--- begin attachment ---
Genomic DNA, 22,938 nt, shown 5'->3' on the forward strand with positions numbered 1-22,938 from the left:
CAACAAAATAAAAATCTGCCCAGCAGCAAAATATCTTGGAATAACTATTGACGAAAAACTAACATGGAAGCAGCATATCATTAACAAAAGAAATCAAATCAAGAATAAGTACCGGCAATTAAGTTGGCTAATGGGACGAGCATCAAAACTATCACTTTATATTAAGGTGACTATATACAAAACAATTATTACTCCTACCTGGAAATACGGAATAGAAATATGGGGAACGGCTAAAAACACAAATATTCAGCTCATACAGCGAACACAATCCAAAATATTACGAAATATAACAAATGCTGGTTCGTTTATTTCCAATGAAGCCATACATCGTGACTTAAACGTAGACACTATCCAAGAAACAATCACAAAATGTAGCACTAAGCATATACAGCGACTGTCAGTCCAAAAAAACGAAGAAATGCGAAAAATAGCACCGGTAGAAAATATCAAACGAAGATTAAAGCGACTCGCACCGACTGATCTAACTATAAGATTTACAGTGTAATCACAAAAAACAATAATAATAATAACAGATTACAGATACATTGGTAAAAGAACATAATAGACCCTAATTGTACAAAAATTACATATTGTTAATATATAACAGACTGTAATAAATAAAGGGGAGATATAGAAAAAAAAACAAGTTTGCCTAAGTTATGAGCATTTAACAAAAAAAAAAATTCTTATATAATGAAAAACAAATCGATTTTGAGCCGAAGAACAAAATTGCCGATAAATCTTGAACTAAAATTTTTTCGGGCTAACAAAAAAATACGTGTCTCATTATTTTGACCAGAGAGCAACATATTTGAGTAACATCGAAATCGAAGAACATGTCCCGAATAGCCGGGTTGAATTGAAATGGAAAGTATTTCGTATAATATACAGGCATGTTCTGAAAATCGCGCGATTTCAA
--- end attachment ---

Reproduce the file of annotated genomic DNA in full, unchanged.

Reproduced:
Genomic DNA, 22,938 nt, shown 5'->3' on the forward strand with positions numbered 1-22,938 from the left:
CAACAAAATAAAAATCTGCCCAGCAGCAAAATATCTTGGAATAACTATTGACGAAAAACTAACATGGAAGCAGCATATCATTAACAAAAGAAATCAAATCAAGAATAAGTACCGGCAATTAAGTTGGCTAATGGGACGAGCATCAAAACTATCACTTTATATTAAGGTGACTATATACAAAACAATTATTACTCCTACCTGGAAATACGGAATAGAAATATGGGGAACGGCTAAAAACACAAATATTCAGCTCATACAGCGAACACAATCCAAAATATTACGAAATATAACAAATGCTGGTTCGTTTATTTCCAATGAAGCCATACATCGTGACTTAAACGTAGACACTATCCAAGAAACAATCACAAAATGTAGCACTAAGCATATACAGCGACTGTCAGTCCAAAAAAACGAAGAAATGCGAAAAATAGCACCGGTAGAAAATATCAAACGAAGATTAAAGCGACTCGCACCGACTGATCTAACTATAAGATTTACAGTGTAATCACAAAAAACAATAATAATAATAACAGATTACAGATACATTGGTAAAAGAACATAATAGACCCTAATTGTACAAAAATTACATATTGTTAATATATAACAGACTGTAATAAATAAAGGGGAGATATAGAAAAAAAAACAAGTTTGCCTAAGTTATGAGCATTTAACAAAAAAAAAAATTCTTATATAATGAAAAACAAATCGATTTTGAGCCGAAGAACAAAATTGCCGATAAATCTTGAACTAAAATTTTTTCGGGCTAACAAAAAAATACGTGTCTCATTATTTTGACCAGAGAGCAACATATTTGAGTAACATCGAAATCGAAGAACATGTCCCGAATAGCCGGGTTGAATTGAAATGGAAAGTATTTCGTATAATATACAGGCATGTTCTGAAAATCGCGCGATTTCAA